Going to hate her just because she is pretty.
Going to hate her just because she is pretty. | Source

6. Girl Hating

Why would you hate someone who’s is prettier than you? There will always be someone prettier, smarter and richer than you. I wish some YA would try to drive home that point. But the resident pretty, rich girl is always a bitch who gets humiliated in some way or the other at the end of the story. I never quite understood that point. And the resident pretty, rich girl would always hate the protagonist for no particular reason. Why can’t we have a resident pretty rich girl who just doesn’t give a shit about the protagonist because she has college plans and cheerleading practice?

7. Token Characters

You have a black girl who is confident, sassy and a total badass. You have a black girl who’s gay but is like totally comfortable in the 2000s homophobic era. You have a black girl who’s gay and Muslim. Do you get what I’m trying to say? The author makes an effort to include minority groups to create the impression of social inclusiveness and diversity but it more often than not fails. These characters remain in the background and are introduced and disposed of when convenient.

8. Useless Parents

I am 21 and I still have to rely on my parents. How do sixteen-year-old kids go on to save the world without their parents? How do parents not know when their kids keep disappearing in the middle of the night? Don’t people lock their houses at night? This is insane, ridiculous and serves as a giant plot hole that authors cover-up by stating that the parents are (a) on an extended business trip (b) partying (c) abusive or (d) dead. That’s right. Easier to kill them in the beginning so that the protagonist can keep moping about it for 50 pages.

9. Reads Classical Literature/Romance Novels

I am sick of reading about female protagonists who love reading classical literature and/or romance novels. I am sick of reading about female protagonists who love reading classical literature and then discuss its subtlety and plot devices with the love interest. I am sick of reading about female protagonists who love reading classical literature but never actually read them in the novel. Classical literature does not make sense to fifteen or sixteen-year-old kids. They only read it because they have to write an assignment. That also from Sparks Notes.

10. Poor Characterization

Poor characterizations are over overwrought in YA novels. Sometimes, it sounds like the author has never met an actual person. People are complex. They don’t fit in archetypes no matter how much you want them to. The protagonist is brave and courageous. The mentor is wise. The villain is bad. The friend is loyal. The love interest is a brooding rebel without cause. The love interest is a sassy badass.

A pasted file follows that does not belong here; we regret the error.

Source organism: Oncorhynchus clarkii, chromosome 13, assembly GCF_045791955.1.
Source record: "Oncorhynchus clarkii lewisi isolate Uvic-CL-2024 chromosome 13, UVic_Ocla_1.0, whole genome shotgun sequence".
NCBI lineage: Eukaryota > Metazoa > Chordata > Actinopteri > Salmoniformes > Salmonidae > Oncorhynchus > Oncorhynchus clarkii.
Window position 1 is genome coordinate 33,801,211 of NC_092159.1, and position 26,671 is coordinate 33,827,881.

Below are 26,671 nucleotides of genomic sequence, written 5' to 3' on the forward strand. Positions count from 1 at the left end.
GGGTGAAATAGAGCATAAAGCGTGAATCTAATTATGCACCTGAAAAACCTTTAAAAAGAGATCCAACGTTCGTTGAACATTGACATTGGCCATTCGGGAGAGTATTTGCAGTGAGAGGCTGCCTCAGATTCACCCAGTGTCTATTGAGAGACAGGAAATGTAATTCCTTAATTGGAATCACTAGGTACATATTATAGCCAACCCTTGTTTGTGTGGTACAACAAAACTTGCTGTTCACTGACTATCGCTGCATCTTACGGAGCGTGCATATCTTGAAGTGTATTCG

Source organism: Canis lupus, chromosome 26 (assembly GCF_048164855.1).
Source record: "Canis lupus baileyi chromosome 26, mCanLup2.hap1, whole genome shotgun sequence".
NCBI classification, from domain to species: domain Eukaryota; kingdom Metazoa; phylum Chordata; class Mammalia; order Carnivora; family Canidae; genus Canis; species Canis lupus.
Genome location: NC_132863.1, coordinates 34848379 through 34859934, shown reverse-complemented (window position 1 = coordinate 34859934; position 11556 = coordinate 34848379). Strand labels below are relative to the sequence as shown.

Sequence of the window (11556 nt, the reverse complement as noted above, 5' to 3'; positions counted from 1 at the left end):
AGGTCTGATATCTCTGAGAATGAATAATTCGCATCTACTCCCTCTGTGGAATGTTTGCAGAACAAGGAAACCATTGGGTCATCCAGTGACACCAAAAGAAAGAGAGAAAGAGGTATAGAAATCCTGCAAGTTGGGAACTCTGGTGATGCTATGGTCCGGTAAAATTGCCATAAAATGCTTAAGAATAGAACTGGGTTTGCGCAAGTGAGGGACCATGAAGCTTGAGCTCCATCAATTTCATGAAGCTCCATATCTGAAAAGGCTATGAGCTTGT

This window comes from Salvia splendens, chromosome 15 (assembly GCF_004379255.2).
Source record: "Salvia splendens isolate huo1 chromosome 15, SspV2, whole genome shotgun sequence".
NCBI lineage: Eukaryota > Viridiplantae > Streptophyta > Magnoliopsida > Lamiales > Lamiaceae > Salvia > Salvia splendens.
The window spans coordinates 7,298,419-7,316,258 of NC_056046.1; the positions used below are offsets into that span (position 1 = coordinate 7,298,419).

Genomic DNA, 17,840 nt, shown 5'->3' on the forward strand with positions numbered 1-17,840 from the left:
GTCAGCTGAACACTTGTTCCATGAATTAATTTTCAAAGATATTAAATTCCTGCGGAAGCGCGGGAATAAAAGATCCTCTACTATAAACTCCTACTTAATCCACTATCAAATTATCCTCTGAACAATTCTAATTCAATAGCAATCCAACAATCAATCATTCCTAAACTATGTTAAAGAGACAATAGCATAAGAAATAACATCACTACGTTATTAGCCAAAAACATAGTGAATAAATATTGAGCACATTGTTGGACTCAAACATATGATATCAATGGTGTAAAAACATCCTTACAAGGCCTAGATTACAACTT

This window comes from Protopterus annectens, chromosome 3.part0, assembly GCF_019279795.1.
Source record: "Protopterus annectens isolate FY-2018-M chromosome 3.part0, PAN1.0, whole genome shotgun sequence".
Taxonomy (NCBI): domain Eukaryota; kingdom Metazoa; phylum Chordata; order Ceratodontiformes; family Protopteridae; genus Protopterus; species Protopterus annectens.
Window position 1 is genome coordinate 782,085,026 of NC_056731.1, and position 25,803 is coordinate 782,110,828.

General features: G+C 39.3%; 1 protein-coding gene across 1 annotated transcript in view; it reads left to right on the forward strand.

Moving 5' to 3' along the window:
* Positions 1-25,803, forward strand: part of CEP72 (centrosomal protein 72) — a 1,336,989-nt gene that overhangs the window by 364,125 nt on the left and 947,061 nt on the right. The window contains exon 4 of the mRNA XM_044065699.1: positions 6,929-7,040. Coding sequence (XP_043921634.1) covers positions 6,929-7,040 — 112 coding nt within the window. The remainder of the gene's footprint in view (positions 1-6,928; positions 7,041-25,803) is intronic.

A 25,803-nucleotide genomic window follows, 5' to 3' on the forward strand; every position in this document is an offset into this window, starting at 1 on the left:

Suggested Alternatives

Issue
Solution
Damsel in Distress
Kills the dragon before the prince arrives
Character Introductions
Introduced by another character
Self Description
Compares oneself to a relative and describes oneself for the benefit of the reader
Love Triangle
An actual triangle where readers root for both guys or girls.
Cop-Outs
To be sincerely avoided
Girl Hating
The resident pretty, rich girl doesn't even know who the protagonist is.
Token Characters
Give them their own story arch
Useless Parents
Parents actually care. Parents stop the protagonist from "saving" the world because parents care about the protagonist.
Reads Classical Literature/Romance Novels
Reads any other genre but that. Or doesn't even read anything. Likes watching cooking videos on Youtube.
Poor Characterization
Read about the Myers-Briggs test for starters.

Comment for Me!

All comments are welcomed.

© 2020 Priya Barua

Comments

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    • Priya Barua profile imageAUTHOR

      Priya Barua 

      2 weeks ago

      Thanks @Bushra!!

    • Bushra Iqbal profile image

      Bushra Iqbal 

      2 weeks ago from Rabwah, Pakistan

      Well-written and informative article. I enjoyed reading it.

    • Priya Barua profile imageAUTHOR

      Priya Barua 

      2 weeks ago

      @Liz and @John, thanks a ton for commenting.

    • Jodah profile image

      John Hansen 

      2 weeks ago from Queensland Australia

      Great work. I found this very interesting and agree with the points you make.

    • Eurofile profile image

      Liz Westwood 

      2 weeks ago from UK

      This is an interesting perspective on YA language use.